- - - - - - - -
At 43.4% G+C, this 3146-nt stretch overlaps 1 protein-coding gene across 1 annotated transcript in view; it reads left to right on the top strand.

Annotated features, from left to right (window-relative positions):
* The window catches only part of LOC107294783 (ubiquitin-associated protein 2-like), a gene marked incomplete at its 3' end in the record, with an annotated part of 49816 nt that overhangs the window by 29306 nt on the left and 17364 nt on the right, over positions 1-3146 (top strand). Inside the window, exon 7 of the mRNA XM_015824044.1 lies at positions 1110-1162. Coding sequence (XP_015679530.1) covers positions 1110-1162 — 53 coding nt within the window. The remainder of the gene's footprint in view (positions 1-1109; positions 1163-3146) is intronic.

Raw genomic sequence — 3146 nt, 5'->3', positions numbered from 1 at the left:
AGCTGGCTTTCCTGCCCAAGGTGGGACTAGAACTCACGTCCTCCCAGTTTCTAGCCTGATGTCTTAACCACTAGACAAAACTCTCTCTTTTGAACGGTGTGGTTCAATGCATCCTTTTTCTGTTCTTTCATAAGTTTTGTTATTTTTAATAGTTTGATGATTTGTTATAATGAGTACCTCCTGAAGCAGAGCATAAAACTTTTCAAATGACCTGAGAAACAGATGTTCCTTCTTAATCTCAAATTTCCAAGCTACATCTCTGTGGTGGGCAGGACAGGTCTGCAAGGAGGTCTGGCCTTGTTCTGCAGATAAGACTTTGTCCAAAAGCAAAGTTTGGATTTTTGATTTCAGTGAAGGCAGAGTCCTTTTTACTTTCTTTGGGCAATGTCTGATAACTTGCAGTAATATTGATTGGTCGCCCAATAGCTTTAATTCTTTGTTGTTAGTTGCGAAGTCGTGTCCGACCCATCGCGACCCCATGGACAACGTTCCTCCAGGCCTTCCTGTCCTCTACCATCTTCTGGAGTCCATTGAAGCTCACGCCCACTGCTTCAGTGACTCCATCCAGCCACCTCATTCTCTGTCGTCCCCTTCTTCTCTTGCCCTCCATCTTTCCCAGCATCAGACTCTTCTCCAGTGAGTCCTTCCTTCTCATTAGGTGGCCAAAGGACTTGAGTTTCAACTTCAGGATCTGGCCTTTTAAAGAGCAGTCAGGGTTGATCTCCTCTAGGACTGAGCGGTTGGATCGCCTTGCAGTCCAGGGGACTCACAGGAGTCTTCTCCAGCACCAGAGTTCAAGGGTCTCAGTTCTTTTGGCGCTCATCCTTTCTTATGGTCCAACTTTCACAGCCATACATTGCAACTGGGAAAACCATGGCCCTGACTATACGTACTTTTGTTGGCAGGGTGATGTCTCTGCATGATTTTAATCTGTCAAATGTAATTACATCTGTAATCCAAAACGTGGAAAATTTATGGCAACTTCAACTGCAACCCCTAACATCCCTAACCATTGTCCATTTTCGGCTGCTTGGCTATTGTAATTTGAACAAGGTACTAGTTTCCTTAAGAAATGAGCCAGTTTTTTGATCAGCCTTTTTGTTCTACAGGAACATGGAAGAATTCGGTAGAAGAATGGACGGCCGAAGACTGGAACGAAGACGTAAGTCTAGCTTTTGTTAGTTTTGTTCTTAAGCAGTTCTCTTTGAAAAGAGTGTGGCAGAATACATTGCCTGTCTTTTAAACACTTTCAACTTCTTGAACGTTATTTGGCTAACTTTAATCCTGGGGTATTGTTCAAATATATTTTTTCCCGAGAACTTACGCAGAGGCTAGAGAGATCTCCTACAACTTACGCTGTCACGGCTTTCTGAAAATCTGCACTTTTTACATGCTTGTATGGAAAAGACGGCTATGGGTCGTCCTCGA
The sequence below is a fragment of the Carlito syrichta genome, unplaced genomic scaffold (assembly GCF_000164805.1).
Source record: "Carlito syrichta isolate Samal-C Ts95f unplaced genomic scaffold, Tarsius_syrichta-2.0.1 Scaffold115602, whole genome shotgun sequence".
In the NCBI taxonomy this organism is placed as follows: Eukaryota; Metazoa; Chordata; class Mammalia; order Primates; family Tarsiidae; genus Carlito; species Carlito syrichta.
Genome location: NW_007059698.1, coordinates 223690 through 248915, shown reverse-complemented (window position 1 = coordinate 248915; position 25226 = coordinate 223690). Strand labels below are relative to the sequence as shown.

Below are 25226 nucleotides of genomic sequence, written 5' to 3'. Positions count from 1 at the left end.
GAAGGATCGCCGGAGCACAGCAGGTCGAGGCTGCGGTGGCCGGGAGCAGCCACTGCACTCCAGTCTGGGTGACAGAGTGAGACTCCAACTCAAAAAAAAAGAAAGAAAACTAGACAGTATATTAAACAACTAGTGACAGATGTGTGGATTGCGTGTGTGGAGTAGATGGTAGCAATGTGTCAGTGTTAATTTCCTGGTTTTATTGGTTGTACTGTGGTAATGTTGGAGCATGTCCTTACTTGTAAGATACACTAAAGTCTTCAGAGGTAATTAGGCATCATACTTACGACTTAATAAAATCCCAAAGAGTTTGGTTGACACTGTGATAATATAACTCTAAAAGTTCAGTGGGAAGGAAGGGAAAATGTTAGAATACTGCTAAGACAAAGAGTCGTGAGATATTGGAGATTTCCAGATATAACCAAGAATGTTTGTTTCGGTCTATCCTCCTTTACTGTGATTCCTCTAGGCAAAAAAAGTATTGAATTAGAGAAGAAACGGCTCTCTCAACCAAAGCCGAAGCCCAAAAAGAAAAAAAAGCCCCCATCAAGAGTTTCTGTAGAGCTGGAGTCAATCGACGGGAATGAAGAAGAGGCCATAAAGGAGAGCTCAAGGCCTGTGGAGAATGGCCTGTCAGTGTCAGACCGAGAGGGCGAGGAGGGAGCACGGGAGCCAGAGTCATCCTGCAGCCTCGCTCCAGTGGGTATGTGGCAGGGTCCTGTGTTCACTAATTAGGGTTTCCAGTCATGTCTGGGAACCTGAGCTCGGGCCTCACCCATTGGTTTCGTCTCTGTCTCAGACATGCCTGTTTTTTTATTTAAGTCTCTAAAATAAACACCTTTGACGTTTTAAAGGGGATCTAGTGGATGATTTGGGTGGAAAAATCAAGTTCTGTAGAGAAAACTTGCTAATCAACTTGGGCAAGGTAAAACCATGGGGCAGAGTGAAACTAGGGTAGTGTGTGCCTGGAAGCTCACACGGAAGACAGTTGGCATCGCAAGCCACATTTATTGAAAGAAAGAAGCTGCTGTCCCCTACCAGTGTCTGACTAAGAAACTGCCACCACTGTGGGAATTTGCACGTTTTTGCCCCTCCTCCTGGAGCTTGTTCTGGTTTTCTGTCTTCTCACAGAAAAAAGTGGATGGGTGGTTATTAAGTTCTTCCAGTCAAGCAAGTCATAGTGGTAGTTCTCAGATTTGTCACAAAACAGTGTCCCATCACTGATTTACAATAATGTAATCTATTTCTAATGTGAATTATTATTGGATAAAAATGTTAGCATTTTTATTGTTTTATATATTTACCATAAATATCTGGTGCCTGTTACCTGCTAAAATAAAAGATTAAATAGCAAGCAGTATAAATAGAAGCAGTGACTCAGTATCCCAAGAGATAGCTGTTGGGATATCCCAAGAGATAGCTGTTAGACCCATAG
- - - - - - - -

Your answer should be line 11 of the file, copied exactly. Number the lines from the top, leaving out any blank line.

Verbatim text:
GAAGGATCGCCGGAGCACAGCAGGTCGAGGCTGCGGTGGCCGGGAGCAGCCACTGCACTCCAGTCTGGGTGACAGAGTGAGACTCCAACTCAAAAAAAAAGAAAGAAAACTAGACAGTATATTAAACAACTAGTGACAGATGTGTGGATTGCGTGTGTGGAGTAGATGGTAGCAATGTGTCAGTGTTAATTTCCTGGTTTTATTGGTTGTACTGTGGTAATGTTGGAGCATGTCCTTACTTGTAAGATACACTAAAGTCTTCAGAGGTAATTAGGCATCATACTTACGACTTAATAAAATCCCAAAGAGTTTGGTTGACACTGTGATAATATAACTCTAAAAGTTCAGTGGGAAGGAAGGGAAAATGTTAGAATACTGCTAAGACAAAGAGTCGTGAGATATTGGAGATTTCCAGATATAACCAAGAATGTTTGTTTCGGTCTATCCTCCTTTACTGTGATTCCTCTAGGCAAAAAAAGTATTGAATTAGAGAAGAAACGGCTCTCTCAACCAAAGCCGAAGCCCAAAAAGAAAAAAAAGCCCCCATCAAGAGTTTCTGTAGAGCTGGAGTCAATCGACGGGAATGAAGAAGAGGCCATAAAGGAGAGCTCAAGGCCTGTGGAGAATGGCCTGTCAGTGTCAGACCGAGAGGGCGAGGAGGGAGCACGGGAGCCAGAGTCATCCTGCAGCCTCGCTCCAGTGGGTATGTGGCAGGGTCCTGTGTTCACTAATTAGGGTTTCCAGTCATGTCTGGGAACCTGAGCTCGGGCCTCACCCATTGGTTTCGTCTCTGTCTCAGACATGCCTGTTTTTTTATTTAAGTCTCTAAAATAAACACCTTTGACGTTTTAAAGGGGATCTAGTGGATGATTTGGGTGGAAAAATCAAGTTCTGTAGAGAAAACTTGCTAATCAACTTGGGCAAGGTAAAACCATGGGGCAGAGTGAAACTAGGGTAGTGTGTGCCTGGAAGCTCACACGGAAGACAGTTGGCATCGCAAGCCACATTTATTGAAAGAAAGAAGCTGCTGTCCCCTACCAGTGTCTGACTAAGAAACTGCCACCACTGTGGGAATTTGCACGTTTTTGCCCCTCCTCCTGGAGCTTGTTCTGGTTTTCTGTCTTCTCACAGAAAAAAGTGGATGGGTGGTTATTAAGTTCTTCCAGTCAAGCAAGTCATAGTGGTAGTTCTCAGATTTGTCACAAAACAGTGTCCCATCACTGATTTACAATAATGTAATCTATTTCTAATGTGAATTATTATTGGATAAAAATGTTAGCATTTTTATTGTTTTATATATTTACCATAAATATCTGGTGCCTGTTACCTGCTAAAATAAAAGATTAAATAGCAAGCAGTATAAATAGAAGCAGTGACTCAGTATCCCAAGAGATAGCTGTTGGGATATCCCAAGAGATAGCTGTTAGACCCATAG